Today marks the 72nd anniversary of D-Day on June 6, 1944. On that historic day, the allied forces, which included Canada, began their assault on Western Europe at Normandy France. Canadian forces concentrated on a beach front in an operation called “Juno”.
Numerous battles ensued after the June 6th invasion and many young Canadian men lost their lives fighting for future generations.
The hockey world wasn’t immune to the conflicts of World War Two. This story is about about one such brave individual, who loved playing hockey and more importantly, loved his country.
Red Albert “Ab” Tilson was born on January 11, 1924, in Regina Saskatchewan. In 1941, Tilson travelled east to play junior “A” hockey in the OHA. Tilson became a member of the Oshawa Generals and played under coach Charlie Conacher.
That season, the Generals went all the way to the Memorial Cup Final and faced the Portage La Prairie Terriers in Winnipeg. The Generals lost the best-of-five Final 3 games to 1. Despite his team’s loss, Tilson led Memorial Cup play in assists with 12 and points with 20.
The following year, 1942-43, Tilson won the OHA scoring title with 57 points in 22 games. Once again, the Generals played in the Memorial Cup Final held at Maple Leaf Gardens, but lost 4 games to 2 against the Winnipeg Rangers.
Tilson repeated as scoring champ in the tournament by recording 32 points in 11 contests. For most of his time in Oshawa, Tilson centered a line with Floyd Curry and Kenny Smith. He was a prospect with the Toronto Maple Leafs and by all accounts was a can’t miss NHL’er.
After the ’42-’43 season, Tilson, then 20 years old, enlisted in the service at Kingston, Ontario. He chose Kingston in hopes of playing hockey with the senior “A” Kingston Frontenac Army Club. Ultimately, he played only 3 games with Kingston.
On June 17, 1943, Private Tilson underwent his basic training in Cornwall and on August 18 his rank was upped to acting Lance Corporal.
A year later, on May 2, 1944, Tilson arrived in Nova Scotia to become part of a training brigade in preparation for going overseas.
He departed Canadian soil on June 17 and arrived in England on June 24. Now ranked a Private, Tilson landed in France on July 23, 1944, and was assigned to the Queen’s Own Rifles of the 3rd Canadian Infantry Division’s 8th Brigade.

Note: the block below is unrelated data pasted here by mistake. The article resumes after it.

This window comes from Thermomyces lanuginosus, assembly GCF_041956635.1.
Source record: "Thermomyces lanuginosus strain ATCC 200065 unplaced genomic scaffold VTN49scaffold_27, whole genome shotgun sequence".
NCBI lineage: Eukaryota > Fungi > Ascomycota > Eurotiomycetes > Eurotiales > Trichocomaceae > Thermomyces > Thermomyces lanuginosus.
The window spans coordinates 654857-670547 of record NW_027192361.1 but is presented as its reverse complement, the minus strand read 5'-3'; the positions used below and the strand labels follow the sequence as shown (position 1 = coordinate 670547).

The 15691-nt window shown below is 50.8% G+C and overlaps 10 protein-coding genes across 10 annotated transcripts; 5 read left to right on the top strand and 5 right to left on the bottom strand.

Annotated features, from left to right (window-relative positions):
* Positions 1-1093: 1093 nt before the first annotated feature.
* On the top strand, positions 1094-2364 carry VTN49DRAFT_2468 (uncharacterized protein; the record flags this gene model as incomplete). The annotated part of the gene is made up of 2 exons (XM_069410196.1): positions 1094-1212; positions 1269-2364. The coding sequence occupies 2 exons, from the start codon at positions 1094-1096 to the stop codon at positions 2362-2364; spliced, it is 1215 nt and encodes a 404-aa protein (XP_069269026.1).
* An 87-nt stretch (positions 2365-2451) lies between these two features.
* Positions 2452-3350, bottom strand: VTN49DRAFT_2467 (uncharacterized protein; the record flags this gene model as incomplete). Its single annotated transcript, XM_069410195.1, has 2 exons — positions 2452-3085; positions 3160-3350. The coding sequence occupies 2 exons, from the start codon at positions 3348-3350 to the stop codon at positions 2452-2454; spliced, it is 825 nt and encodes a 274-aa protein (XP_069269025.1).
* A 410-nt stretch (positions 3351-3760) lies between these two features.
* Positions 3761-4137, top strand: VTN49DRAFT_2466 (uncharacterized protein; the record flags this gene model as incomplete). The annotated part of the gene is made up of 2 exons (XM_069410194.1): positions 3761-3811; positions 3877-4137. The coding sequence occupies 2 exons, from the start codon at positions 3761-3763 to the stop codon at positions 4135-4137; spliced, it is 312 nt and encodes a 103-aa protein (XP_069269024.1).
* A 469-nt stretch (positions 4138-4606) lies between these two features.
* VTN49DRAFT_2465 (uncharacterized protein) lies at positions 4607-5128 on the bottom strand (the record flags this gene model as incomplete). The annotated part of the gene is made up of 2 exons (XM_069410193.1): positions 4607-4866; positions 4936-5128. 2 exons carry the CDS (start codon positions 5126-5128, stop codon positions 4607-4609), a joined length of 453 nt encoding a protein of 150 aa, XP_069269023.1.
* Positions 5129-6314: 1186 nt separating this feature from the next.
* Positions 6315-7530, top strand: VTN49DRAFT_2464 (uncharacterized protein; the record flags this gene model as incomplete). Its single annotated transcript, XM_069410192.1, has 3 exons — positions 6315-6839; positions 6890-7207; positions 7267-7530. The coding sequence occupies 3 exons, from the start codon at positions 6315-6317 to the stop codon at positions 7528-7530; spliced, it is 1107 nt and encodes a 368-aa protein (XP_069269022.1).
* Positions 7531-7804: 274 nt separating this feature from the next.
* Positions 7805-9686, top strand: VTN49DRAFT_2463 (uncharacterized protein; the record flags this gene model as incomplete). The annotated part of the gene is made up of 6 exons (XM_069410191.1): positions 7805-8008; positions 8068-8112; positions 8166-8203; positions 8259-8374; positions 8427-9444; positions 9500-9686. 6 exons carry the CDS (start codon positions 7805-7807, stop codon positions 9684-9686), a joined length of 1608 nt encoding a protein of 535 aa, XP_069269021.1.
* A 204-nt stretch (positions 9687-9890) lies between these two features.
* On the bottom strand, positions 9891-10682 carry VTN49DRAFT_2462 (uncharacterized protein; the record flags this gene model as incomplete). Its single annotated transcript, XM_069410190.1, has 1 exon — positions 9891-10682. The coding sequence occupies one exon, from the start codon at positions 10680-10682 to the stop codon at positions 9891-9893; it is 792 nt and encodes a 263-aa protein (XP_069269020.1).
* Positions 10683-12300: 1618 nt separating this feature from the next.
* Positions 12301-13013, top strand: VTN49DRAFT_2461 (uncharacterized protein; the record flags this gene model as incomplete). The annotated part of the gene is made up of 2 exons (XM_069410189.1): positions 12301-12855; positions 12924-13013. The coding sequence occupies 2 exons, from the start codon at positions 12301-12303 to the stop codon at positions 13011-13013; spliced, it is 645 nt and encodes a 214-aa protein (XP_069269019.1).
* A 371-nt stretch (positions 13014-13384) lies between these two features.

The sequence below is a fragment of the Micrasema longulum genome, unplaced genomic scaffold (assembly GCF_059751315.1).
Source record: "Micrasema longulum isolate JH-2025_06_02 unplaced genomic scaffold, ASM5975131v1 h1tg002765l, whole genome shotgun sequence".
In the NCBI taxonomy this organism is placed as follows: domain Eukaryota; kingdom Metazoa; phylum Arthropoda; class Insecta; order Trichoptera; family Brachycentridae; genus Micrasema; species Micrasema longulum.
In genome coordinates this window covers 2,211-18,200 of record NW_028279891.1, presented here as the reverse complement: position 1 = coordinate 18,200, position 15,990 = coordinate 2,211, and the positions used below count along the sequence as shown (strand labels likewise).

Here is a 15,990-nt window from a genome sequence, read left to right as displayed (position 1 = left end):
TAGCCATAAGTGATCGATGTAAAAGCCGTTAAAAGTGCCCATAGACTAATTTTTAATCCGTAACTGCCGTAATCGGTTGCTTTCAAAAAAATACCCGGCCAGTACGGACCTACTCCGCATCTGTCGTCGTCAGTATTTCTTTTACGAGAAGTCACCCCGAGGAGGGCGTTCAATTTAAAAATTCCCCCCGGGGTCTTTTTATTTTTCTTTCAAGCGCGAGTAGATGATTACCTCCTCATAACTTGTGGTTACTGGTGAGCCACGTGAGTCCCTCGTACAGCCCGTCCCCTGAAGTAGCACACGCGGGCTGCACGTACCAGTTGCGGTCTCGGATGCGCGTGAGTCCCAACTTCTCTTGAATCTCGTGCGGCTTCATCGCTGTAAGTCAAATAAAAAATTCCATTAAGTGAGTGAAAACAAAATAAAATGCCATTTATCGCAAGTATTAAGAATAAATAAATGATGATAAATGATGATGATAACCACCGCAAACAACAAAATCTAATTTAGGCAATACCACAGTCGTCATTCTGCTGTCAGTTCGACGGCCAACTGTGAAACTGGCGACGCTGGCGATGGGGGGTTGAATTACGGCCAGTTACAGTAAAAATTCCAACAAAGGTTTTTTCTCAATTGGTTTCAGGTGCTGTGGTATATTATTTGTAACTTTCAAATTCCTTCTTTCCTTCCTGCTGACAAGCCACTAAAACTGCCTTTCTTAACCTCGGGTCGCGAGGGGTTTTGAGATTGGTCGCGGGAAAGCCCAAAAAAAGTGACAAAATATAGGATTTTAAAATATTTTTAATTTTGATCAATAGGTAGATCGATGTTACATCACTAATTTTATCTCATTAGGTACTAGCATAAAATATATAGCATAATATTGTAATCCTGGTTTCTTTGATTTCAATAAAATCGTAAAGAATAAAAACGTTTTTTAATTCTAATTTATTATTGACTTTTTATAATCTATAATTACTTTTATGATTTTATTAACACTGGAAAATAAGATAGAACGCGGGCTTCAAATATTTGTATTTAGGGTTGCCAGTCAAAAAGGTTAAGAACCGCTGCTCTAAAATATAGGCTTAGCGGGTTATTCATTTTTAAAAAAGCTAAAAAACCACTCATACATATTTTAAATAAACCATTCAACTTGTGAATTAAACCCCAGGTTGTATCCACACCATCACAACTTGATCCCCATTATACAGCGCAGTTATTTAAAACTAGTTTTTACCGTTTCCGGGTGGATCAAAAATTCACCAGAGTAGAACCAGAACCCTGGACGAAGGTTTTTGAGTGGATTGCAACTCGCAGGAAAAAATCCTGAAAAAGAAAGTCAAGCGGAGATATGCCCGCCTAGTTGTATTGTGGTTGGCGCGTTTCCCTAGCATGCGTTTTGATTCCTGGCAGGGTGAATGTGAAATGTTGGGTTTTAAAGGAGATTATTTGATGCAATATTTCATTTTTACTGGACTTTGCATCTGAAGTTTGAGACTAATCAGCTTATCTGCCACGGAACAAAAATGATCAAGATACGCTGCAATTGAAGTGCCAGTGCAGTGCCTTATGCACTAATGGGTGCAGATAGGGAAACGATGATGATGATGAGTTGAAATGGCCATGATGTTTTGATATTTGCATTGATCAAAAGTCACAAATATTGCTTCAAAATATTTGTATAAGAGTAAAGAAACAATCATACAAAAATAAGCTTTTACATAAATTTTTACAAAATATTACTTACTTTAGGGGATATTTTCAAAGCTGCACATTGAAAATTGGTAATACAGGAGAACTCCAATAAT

On August 9, 1944, Tilson got his first taste of action. The operation called for his unit to clear a path in the Quesnay Woods for an attack by a Polish Division, which was attached to the Canadian Army.
In October, Tilson, now back to his rank of Lance Corporal, was part of “Operation Switchback”. It involved clearing the south shore of West Scheldt (SHELL-T) in Belgium. It became known as the Battle of Scheldt.
On October 12, Tilson and the Queen’s Own began their crossing, but came under German fire. As a result, Tilson was injured and sent behind the front line for treatment.
When he returned, Tilson was ranked as a Rifleman.
On October 26, the Queen’s Own started their attack on the town of Oostburgh and secured the territory. Also, they took a number of prisoners. However, they soon faced a counter-offensive by the Germans, who were located nearby at Walcheren. They used 88-millimeter guns against the Canadians.
The Battle lasted several days and on October 27, 1944, Red Tilson was hit and died in action. He was 20 years old.
In time for the 1944-45-hockey season, The Globe and Mail donated a trophy to the OHA in honour of Tilson. The first winner of the Red Tilson Trophy as the league MVP was Douglas McMurdy of the St. Catherines Falcons. Johnny McCormack, then with St. Mike’s, finished second in the voting.
The first Leaf prospect to be awarded the Tilson was Tod Sloan. He was named the winner the following year. The last Leaf prospect to be voted the winner of the Tilson was announced just a couple of weeks ago when London’s Mitch Marner got the nod.